I’m now going to get “Among Thieves”.


    • I thought Hulick’s Among Thieves was pretty good for a debut novel. It was interesting that he chose to write it in the first person perspective, which made it a little awkward at some points. But regardless, I think he’s a new author to watch.

      I thought The Black Prism was okay, but I think I will still one day read the Night Angel trilogy.

      I just can’t pick up The Heroes just yet, I still need time to let the memories of The First Law and Best Served Cold fade a little, or I’m afraid it will be like reading the same book :P

      I’m looking forward to reading Red Seas because I’m curious now. It seems it can go both ways…some people liked it a lot more than LoLL, while I’ve seen others who say it is not as good.

      I will take a look at The Lost Fleet, I’m always interested in books you have to suggest :D


  2. You thought Desert Spear was a weaker effort than The Warded Man? I liked both books and am looking forward to the next installment… with almost as much anticipation as the next G.R.R. Martin book out in July.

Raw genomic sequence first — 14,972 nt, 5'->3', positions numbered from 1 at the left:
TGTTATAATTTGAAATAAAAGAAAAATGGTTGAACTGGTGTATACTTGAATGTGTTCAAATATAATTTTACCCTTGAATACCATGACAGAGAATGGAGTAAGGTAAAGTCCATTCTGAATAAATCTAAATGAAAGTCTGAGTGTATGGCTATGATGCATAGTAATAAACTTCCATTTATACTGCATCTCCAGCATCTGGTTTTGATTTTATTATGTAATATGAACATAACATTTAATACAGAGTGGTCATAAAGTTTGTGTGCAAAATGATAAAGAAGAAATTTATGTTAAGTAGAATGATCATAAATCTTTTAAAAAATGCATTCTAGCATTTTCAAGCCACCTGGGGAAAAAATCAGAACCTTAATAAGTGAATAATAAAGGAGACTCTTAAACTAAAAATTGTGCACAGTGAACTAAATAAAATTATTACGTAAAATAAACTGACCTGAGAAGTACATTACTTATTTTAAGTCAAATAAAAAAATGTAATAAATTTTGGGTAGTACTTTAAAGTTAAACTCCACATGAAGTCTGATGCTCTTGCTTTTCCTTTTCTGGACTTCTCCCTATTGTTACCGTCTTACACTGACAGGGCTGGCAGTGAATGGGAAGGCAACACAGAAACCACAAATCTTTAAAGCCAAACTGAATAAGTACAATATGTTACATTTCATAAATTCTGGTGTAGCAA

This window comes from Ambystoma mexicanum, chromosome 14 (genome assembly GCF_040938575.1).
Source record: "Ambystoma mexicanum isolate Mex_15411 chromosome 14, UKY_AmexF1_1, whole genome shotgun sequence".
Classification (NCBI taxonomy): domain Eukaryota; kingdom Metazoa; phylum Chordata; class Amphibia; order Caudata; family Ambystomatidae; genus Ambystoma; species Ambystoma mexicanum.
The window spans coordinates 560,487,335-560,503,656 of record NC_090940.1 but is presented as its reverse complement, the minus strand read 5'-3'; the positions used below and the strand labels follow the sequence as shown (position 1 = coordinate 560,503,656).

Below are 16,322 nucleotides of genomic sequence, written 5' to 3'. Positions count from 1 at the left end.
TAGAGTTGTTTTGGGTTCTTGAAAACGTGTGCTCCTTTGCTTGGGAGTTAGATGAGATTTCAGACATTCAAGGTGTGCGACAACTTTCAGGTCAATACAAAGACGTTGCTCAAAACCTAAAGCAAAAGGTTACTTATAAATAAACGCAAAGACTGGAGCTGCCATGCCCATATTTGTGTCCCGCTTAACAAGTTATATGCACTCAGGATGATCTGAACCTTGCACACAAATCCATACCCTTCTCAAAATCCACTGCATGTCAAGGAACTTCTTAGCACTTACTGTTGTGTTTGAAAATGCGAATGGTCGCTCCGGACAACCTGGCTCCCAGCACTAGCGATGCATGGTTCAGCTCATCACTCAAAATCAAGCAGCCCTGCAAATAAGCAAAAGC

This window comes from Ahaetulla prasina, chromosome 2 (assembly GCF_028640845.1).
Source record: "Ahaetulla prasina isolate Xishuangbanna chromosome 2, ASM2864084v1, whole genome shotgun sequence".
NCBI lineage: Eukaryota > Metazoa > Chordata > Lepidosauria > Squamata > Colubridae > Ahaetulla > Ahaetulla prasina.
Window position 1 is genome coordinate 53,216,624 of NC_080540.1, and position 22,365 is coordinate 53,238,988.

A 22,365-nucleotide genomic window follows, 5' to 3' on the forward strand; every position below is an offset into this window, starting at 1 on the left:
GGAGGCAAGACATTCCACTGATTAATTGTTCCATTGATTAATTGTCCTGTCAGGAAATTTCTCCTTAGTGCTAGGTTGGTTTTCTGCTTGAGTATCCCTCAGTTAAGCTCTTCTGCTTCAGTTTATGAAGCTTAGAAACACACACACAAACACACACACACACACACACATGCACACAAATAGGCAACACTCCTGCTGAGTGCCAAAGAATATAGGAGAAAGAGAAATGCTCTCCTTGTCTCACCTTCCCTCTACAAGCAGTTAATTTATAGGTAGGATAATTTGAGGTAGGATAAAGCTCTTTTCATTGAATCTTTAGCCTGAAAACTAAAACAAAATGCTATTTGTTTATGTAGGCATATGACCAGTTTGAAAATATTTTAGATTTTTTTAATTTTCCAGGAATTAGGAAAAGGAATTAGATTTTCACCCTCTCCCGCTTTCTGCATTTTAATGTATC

• Yeah, I liked The Warded Man better. I guess it didn’t help that the entire first third or so of The Desert Spear was about a character I disliked. Even if it was background into his life and his culture, getting through it took an effort on my part. I also didn’t like what the author did to Leesha. I felt she was acting more and more out of character, and she was distinctively different from the person I felt connected to right away in the first book.

      I’m still anticipating the third book just as much as you though. Though I wasn’t so keen on the second book, I still love the overall story. And like I said, The Warded Man was a really good read.


  3. Thanks for posting this! I prefer this style of book review – small summary roundups rather than one long post about one books. You’ve given me a few ideas to add to my reading list, so thanks.

    As to recommendations, a couple of things. First off, keep going with Robin Hobb’s books. There are three particular series to check out and you’re meant to read them in order, those being The Farseer trilogy (the one you’re on now) –> Liveship Traders trilogy –> Tawny Man trilogy. The Liveship books are an optional aside and while they’re worth reading at some point, I read the Farseeer triology immediately followed by the Tawny Man trilogy and thought I did the right thing. The Tawny Man trilogy are now my favourite books.